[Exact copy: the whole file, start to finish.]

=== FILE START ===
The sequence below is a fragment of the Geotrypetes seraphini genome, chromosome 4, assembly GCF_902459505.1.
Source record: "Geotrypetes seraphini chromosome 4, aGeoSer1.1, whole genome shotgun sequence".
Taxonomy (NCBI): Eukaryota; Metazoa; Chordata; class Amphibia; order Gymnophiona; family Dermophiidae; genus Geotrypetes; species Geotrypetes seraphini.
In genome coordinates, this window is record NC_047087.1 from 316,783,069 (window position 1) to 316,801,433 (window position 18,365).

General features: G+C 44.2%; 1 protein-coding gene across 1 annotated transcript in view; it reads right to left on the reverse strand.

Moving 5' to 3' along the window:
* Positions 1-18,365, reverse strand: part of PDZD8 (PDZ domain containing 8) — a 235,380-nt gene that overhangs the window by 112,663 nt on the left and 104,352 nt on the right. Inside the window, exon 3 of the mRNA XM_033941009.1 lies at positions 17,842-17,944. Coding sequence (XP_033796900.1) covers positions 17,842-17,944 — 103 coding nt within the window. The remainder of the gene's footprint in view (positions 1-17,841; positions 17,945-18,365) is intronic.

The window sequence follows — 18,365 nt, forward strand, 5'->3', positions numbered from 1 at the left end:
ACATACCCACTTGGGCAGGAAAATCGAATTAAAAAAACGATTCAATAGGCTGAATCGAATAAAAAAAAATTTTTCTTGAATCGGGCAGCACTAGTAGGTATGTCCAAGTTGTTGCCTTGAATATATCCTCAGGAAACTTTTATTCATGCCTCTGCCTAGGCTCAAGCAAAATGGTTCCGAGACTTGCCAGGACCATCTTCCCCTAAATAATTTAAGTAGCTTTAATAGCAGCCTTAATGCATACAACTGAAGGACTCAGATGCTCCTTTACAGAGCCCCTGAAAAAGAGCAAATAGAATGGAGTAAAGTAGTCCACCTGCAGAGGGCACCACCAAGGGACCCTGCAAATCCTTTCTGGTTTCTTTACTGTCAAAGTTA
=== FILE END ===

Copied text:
The sequence below is a fragment of the Geotrypetes seraphini genome, chromosome 4, assembly GCF_902459505.1.
Source record: "Geotrypetes seraphini chromosome 4, aGeoSer1.1, whole genome shotgun sequence".
Taxonomy (NCBI): Eukaryota; Metazoa; Chordata; class Amphibia; order Gymnophiona; family Dermophiidae; genus Geotrypetes; species Geotrypetes seraphini.
In genome coordinates, this window is record NC_047087.1 from 316,783,069 (window position 1) to 316,801,433 (window position 18,365).

General features: G+C 44.2%; 1 protein-coding gene across 1 annotated transcript in view; it reads right to left on the reverse strand.

Moving 5' to 3' along the window:
* Positions 1-18,365, reverse strand: part of PDZD8 (PDZ domain containing 8) — a 235,380-nt gene that overhangs the window by 112,663 nt on the left and 104,352 nt on the right. Inside the window, exon 3 of the mRNA XM_033941009.1 lies at positions 17,842-17,944. Coding sequence (XP_033796900.1) covers positions 17,842-17,944 — 103 coding nt within the window. The remainder of the gene's footprint in view (positions 1-17,841; positions 17,945-18,365) is intronic.

The window sequence follows — 18,365 nt, forward strand, 5'->3', positions numbered from 1 at the left end:
ACATACCCACTTGGGCAGGAAAATCGAATTAAAAAAACGATTCAATAGGCTGAATCGAATAAAAAAAAATTTTTCTTGAATCGGGCAGCACTAGTAGGTATGTCCAAGTTGTTGCCTTGAATATATCCTCAGGAAACTTTTATTCATGCCTCTGCCTAGGCTCAAGCAAAATGGTTCCGAGACTTGCCAGGACCATCTTCCCCTAAATAATTTAAGTAGCTTTAATAGCAGCCTTAATGCATACAACTGAAGGACTCAGATGCTCCTTTACAGAGCCCCTGAAAAAGAGCAAATAGAATGGAGTAAAGTAGTCCACCTGCAGAGGGCACCACCAAGGGACCCTGCAAATCCTTTCTGGTTTCTTTACTGTCAAAGTTA